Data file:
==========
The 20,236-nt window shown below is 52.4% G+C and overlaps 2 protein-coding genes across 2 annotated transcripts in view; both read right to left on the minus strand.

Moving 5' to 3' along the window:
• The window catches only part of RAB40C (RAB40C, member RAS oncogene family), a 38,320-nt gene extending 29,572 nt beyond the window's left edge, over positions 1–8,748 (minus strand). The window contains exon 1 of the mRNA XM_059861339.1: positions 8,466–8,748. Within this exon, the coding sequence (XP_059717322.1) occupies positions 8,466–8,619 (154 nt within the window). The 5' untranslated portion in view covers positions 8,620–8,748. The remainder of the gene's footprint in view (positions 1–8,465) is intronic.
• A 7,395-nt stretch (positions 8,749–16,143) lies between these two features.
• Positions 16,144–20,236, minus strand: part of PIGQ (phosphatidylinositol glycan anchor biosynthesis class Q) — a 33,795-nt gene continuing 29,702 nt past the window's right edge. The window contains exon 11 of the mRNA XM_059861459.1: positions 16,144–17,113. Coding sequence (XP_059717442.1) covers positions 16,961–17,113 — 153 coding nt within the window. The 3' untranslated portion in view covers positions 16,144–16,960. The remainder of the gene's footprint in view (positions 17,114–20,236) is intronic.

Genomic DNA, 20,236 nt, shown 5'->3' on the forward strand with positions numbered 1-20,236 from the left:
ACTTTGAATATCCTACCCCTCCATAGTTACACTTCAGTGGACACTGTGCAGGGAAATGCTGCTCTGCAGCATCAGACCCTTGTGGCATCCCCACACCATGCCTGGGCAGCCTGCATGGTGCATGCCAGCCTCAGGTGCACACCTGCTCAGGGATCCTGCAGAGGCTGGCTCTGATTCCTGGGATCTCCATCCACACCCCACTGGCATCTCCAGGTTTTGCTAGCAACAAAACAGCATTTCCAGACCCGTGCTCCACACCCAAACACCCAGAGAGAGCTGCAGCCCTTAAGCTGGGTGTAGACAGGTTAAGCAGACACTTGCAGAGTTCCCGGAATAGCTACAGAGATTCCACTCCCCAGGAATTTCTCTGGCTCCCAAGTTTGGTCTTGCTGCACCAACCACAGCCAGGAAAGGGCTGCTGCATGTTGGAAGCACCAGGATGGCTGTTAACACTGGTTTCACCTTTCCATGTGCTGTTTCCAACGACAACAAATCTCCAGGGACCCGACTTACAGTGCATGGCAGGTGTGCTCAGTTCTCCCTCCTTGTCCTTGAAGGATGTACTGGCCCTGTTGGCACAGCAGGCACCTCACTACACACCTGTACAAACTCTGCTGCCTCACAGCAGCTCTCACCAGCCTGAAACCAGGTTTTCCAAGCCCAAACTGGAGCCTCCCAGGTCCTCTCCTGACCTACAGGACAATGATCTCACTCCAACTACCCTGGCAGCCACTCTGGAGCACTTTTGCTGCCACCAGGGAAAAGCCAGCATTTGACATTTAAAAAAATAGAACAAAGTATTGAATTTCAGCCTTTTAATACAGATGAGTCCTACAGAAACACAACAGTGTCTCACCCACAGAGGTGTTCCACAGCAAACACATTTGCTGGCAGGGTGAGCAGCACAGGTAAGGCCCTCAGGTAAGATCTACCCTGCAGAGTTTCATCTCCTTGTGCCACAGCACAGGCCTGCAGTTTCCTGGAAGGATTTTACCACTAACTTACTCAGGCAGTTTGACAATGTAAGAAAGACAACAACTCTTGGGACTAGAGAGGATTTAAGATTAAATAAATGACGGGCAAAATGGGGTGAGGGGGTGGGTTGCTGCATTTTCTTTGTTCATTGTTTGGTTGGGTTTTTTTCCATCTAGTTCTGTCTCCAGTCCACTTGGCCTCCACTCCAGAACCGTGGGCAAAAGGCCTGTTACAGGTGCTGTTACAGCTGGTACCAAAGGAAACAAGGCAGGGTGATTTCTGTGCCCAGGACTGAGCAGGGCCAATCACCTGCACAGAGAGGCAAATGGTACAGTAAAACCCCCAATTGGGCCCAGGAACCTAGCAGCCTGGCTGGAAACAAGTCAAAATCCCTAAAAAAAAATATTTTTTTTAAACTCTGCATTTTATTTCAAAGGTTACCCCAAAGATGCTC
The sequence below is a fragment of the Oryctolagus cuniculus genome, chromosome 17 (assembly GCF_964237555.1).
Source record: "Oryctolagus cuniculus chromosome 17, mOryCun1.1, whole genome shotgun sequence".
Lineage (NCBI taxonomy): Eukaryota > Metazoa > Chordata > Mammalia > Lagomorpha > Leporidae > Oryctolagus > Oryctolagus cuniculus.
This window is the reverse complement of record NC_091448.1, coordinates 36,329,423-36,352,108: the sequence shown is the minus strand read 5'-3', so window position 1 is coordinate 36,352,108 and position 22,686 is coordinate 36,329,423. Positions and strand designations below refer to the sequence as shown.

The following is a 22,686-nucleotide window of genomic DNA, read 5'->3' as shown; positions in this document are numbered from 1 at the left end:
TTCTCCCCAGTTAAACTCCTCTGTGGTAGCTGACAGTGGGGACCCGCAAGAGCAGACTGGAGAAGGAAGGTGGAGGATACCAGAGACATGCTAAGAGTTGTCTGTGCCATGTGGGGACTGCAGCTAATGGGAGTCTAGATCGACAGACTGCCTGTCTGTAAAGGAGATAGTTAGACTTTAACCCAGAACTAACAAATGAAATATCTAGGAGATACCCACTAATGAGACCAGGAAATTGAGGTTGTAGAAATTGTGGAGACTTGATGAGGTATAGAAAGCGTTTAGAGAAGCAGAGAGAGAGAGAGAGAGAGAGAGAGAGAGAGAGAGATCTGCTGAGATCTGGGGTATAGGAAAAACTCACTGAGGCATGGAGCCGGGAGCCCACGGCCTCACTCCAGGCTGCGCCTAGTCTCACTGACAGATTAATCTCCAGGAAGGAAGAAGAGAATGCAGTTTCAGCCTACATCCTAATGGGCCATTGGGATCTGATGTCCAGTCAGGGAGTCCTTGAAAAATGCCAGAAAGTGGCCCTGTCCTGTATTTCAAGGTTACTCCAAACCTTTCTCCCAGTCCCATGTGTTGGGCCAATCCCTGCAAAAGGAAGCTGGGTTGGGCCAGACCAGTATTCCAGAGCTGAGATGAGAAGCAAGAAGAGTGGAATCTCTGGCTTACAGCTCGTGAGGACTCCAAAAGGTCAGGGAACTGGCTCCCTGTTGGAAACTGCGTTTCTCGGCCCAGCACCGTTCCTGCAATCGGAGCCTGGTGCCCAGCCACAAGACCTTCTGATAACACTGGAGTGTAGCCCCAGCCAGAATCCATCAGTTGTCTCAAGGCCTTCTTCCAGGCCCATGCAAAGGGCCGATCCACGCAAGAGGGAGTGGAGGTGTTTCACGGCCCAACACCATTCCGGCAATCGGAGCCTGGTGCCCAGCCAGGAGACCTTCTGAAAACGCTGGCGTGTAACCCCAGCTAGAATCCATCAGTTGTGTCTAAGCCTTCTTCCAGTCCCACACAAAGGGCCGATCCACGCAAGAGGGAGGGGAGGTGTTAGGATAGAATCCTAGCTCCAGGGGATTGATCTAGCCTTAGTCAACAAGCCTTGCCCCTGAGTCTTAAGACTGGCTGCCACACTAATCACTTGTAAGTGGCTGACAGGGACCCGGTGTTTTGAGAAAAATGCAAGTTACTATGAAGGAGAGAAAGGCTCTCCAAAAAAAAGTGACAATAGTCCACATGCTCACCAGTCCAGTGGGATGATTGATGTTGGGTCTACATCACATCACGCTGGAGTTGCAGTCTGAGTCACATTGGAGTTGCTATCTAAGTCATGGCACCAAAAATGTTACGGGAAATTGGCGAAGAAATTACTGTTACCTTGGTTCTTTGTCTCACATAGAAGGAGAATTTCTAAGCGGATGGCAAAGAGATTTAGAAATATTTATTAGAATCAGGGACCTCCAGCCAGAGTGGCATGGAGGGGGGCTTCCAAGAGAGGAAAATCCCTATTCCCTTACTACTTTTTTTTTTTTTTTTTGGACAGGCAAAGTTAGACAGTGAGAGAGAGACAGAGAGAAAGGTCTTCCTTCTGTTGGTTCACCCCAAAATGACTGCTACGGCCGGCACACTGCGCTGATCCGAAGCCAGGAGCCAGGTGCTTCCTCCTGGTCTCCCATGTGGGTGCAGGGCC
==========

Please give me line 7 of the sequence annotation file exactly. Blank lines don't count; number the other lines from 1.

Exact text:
ACTTTGAATATCCTACCCCTCCATAGTTACACTTCAGTGGACACTGTGCAGGGAAATGCTGCTCTGCAGCATCAGACCCTTGTGGCATCCCCACACCATGCCTGGGCAGCCTGCATGGTGCATGCCAGCCTCAGGTGCACACCTGCTCAGGGATCCTGCAGAGGCTGGCTCTGATTCCTGGGATCTCCATCCACACCCCACTGGCATCTCCAGGTTTTGCTAGCAACAAAACAGCATTTCCAGACCCGTGCTCCACACCCAAACACCCAGAGAGAGCTGCAGCCCTTAAGCTGGGTGTAGACAGGTTAAGCAGACACTTGCAGAGTTCCCGGAATAGCTACAGAGATTCCACTCCCCAGGAATTTCTCTGGCTCCCAAGTTTGGTCTTGCTGCACCAACCACAGCCAGGAAAGGGCTGCTGCATGTTGGAAGCACCAGGATGGCTGTTAACACTGGTTTCACCTTTCCATGTGCTGTTTCCAACGACAACAAATCTCCAGGGACCCGACTTACAGTGCATGGCAGGTGTGCTCAGTTCTCCCTCCTTGTCCTTGAAGGATGTACTGGCCCTGTTGGCACAGCAGGCACCTCACTACACACCTGTACAAACTCTGCTGCCTCACAGCAGCTCTCACCAGCCTGAAACCAGGTTTTCCAAGCCCAAACTGGAGCCTCCCAGGTCCTCTCCTGACCTACAGGACAATGATCTCACTCCAACTACCCTGGCAGCCACTCTGGAGCACTTTTGCTGCCACCAGGGAAAAGCCAGCATTTGACATTTAAAAAAATAGAACAAAGTATTGAATTTCAGCCTTTTAATACAGATGAGTCCTACAGAAACACAACAGTGTCTCACCCACAGAGGTGTTCCACAGCAAACACATTTGCTGGCAGGGTGAGCAGCACAGGTAAGGCCCTCAGGTAAGATCTACCCTGCAGAGTTTCATCTCCTTGTGCCACAGCACAGGCCTGCAGTTTCCTGGAAGGATTTTACCACTAACTTACTCAGGCAGTTTGACAATGTAAGAAAGACAACAACTCTTGGGACTAGAGAGGATTTAAGATTAAATAAATGACGGGCAAAATGGGGTGAGGGGGTGGGTTGCTGCATTTTCTTTGTTCATTGTTTGGTTGGGTTTTTTTCCATCTAGTTCTGTCTCCAGTCCACTTGGCCTCCACTCCAGAACCGTGGGCAAAAGGCCTGTTACAGGTGCTGTTACAGCTGGTACCAAAGGAAACAAGGCAGGGTGATTTCTGTGCCCAGGACTGAGCAGGGCCAATCACCTGCACAGAGAGGCAAATGGTACAGTAAAACCCCCAATTGGGCCCAGGAACCTAGCAGCCTGGCTGGAAACAAGTCAAAATCCCTAAAAAAAAATATTTTTTTTAAACTCTGCATTTTATTTCAAAGGTTACCCCAAAGATGCTC